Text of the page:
Holbeach housing scheme comes at cost of trees and wildlife, say enthusiasts
The removal of trees in an area of Holbeach popular with dog owners and ramblers has led to complaints about the loss of a beauty spot.
A range of trees, including ash, beech, lime, oak and silver birch, have been cut down on nearly 21 acres of land off Damgate, near the Holbeach/Fleet border.
Planning permission for 188 two, three, four and five-bedroom homes was given to King Bros (Butchers) Ltd, part of Spalding-based developers Ashwood Homes, was given by South Holland District Council in May 2017.
At the time, it was revealed that the total number of homes to be built had been lowered from 195 to 188 so that some of the trees could be saved.
But Simeon Floyd, of Fleet Road, Holbeach, said: "It's a shame that they cut down the trees when they did because there was plenty of wildlife round there.
"I walked past the area once or twice a day and it was always a place where you could see a lot of wildlife, including pheasants, pigeons and doves.
"The majority of trees felled were quite old, but some were new evergreens where you could see birds of prey.
"But there's quite a bit of devastation now and the wildlife has gone."
Another Holbeach resident, who asked not to be named, said: "I go down there regularly and it's devastating to see what used to be a beautiful, tree-lined walk become only a half tree-lined walk.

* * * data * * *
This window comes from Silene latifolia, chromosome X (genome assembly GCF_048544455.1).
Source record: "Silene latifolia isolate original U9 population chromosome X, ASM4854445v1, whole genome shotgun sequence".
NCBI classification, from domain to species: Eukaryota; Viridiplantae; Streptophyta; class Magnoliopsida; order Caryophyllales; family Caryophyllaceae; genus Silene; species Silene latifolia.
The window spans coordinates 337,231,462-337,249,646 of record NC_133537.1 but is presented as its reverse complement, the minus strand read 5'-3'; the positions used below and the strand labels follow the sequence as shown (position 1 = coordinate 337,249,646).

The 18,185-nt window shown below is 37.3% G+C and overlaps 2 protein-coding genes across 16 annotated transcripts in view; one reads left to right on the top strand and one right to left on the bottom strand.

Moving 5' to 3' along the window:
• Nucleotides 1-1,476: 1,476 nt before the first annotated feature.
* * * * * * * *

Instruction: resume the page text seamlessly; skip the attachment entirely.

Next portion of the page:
"The land is next to an old railway track and it's really popular with dog walkers and families.
"But now it looks dreadful and it's just really sad from a nature point of view."
Ashley King, owner and managing director of Ashwood Homes, said: "We are carrying out tree works before the bird nesting season starts in the spring to enable us to commence construction early next year.
"All of the works form part of the planning permission for 188 homes off Damgate and comply with the approved tree protection plan."
Ex-Holbeach and Fleet parish councillor Val Gemmell, who raised concerns that the new homes could mean the loss of the boundary between the town and village, said: "In 2017, I applied to have the area turned into a public right of way because I didn't want to see it disappear inside the development.
"Many families used it for recreational purposes because there's not much open space around the area.
"I used to walk my dog along there, but some of the people living there used to grumble about the state of the trees."
A statement from the developers at the time of the planning application said: "The loss of these trees would be mitigated through new tree planting, leading to a notable increase in the number of trees within the site."